Prepare the flash memory
After you install RS on the nodes,
the flash memory attached to the i3.2xlarge instances must be prepared and formatted with the
Set up the load generation tool
The memtier_benchmark load generator tool generates the load on the RoF databases. To use this tool, install RS on a dedicated instance that is not part of the RS cluster but is in the same region/zone/subnet of your cluster. We recommend that you use a relatively powerful instance to avoid bottlenecks at the load generation tool itself.
For these tests, the load generation host uses a c4.8xlarge instance type.
Database configuration parameters
Create a Redis on Flash test database
You can use the RS admin console to create a test database. We recommend that you use a separate database for each test case with these requirements:
|Parameter||With replication||Without replication||Description|
|Name||test-1||test-2||The name of the test database|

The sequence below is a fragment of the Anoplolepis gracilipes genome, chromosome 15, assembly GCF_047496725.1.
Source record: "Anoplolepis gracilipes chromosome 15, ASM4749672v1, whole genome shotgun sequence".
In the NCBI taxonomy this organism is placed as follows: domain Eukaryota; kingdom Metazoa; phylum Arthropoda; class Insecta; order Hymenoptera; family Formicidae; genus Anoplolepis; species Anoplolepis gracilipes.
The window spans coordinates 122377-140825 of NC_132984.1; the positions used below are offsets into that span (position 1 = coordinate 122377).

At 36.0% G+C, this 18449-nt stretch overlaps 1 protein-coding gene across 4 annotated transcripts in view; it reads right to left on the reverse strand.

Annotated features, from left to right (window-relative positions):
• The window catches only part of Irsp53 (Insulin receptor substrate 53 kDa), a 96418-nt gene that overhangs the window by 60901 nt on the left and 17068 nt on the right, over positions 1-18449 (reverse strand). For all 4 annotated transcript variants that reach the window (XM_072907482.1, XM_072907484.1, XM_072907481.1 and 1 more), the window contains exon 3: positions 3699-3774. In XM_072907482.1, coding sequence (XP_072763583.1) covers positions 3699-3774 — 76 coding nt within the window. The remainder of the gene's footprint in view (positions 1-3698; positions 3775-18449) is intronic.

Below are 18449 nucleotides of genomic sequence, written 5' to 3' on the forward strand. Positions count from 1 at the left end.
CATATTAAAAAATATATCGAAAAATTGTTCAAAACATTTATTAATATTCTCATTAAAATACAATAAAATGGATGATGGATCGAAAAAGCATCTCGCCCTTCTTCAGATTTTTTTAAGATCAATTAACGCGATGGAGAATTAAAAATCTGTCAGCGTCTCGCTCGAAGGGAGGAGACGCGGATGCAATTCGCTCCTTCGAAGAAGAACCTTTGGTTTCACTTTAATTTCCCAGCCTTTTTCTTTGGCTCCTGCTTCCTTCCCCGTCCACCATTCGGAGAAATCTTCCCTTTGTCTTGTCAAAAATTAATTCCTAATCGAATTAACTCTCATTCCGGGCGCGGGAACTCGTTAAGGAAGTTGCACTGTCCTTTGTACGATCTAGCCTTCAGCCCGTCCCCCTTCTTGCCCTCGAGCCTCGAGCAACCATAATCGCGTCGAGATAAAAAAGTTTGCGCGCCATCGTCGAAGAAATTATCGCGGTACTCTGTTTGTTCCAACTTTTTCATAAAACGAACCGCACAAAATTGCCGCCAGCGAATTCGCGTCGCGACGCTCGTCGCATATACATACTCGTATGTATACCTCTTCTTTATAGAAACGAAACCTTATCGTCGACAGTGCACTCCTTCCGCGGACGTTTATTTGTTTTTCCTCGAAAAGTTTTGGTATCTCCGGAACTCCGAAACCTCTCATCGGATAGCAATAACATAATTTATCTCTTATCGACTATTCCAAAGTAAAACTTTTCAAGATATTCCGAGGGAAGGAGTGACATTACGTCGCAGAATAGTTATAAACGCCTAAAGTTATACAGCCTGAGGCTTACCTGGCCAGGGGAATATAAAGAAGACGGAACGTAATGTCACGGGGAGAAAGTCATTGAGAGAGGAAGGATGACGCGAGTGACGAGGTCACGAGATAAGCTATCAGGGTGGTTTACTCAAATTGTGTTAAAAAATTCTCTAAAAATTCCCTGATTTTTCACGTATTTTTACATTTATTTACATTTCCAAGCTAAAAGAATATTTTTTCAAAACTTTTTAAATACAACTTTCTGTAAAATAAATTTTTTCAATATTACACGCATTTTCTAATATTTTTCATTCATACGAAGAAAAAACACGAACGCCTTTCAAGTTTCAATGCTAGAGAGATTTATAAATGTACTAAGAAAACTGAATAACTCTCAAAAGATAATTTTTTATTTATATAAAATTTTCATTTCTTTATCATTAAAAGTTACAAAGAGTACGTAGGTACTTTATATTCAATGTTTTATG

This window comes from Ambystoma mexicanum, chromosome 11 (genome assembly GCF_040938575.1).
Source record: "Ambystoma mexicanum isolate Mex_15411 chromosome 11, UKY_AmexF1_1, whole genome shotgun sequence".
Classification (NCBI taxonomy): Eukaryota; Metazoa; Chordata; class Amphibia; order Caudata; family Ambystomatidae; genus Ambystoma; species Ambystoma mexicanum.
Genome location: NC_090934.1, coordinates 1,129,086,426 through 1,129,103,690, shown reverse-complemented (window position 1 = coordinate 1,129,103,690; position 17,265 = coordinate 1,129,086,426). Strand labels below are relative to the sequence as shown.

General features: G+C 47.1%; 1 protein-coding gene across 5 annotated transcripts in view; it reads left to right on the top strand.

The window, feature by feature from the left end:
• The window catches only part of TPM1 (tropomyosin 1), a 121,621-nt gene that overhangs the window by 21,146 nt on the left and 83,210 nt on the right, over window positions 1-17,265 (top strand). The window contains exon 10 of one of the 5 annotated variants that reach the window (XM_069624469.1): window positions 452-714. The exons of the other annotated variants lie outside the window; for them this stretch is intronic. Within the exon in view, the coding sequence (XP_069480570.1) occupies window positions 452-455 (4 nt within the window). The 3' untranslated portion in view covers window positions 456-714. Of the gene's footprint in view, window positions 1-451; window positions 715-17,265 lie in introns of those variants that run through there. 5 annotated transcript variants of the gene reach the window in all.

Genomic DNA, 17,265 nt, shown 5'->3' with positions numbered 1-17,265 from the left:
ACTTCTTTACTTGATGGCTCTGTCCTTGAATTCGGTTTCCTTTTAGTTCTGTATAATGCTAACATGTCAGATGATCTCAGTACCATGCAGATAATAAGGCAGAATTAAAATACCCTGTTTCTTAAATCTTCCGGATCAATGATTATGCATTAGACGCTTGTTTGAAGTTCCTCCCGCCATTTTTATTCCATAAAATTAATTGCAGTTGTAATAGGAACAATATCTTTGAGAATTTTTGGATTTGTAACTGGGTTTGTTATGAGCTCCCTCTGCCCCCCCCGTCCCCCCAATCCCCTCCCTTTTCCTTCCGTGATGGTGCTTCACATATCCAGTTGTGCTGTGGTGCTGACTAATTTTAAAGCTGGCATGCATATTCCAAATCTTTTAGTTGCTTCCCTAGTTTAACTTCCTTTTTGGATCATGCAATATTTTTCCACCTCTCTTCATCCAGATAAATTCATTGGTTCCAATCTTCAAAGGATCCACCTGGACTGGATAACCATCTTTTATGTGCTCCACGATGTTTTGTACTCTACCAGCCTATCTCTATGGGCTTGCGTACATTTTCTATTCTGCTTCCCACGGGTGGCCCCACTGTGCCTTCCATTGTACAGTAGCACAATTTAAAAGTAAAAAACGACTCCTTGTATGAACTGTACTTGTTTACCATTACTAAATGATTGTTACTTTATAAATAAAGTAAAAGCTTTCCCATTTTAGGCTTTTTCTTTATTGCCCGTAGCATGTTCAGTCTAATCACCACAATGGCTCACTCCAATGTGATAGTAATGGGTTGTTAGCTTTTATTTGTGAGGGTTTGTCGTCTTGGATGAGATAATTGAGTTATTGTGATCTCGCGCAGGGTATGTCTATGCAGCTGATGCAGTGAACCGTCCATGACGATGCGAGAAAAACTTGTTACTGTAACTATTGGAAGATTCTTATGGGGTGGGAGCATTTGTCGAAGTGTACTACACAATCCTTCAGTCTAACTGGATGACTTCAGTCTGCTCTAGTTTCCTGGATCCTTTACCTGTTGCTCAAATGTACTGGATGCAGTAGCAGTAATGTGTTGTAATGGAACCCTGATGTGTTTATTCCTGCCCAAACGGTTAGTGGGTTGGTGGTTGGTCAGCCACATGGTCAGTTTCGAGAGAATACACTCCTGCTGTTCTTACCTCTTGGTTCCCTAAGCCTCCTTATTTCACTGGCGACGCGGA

|Memory limit||100 GB||100 GB||The memory limit refers to RAM+Flash, aggregated across all the shards of the database, including master and replica shards.|
|RAM limit||0.3||0.3||RoF always keeps the Redis keys and Redis dictionary in RAM and additional RAM is required for storing hot values. For the purpose of these tests 30% RAM was calculated as an optimal value.|
|Replication||Enabled||Disabled||A database with no replication has only master shards. A database with replication has master and replica shards.|
|Data persistence||None||None||No data persistence is needed for these tests.|
|Database clustering||Enabled||Enabled||A clustered database consists of multiple shards.|
|Number of (master) shards||2||4||Shards are distributed as follows:
- With replication: One master shard and one replica shard on each node
- Without replication: Two master shards on each node
|Other parameters||Default||Default||Keep the default values for the other configuration parameters.|
Populate the benchmark dataset
The memtier_benchmark load generation tool populates the database. To populate the database with N items of 500 Bytes each in size, on the load generation instance run:
$ memtier_benchmark -s $DB_HOST -p $DB_PORT --hide-histogram --key-maximum=$N -n allkeys -d 500 --key-pattern=P:P --ratio=1:0
Set up a test database:
|The fully qualified name of the endpoint or the IP shown in the RS database configuration|
|The endpoint port shown in your database configuration|
|Number of items
|With replication: 75 Million
Without replication: 150 Million
Centralize the keyspace
To create roughly 20.5 million items in RAM for your highly available clustered database with 75 million items, run: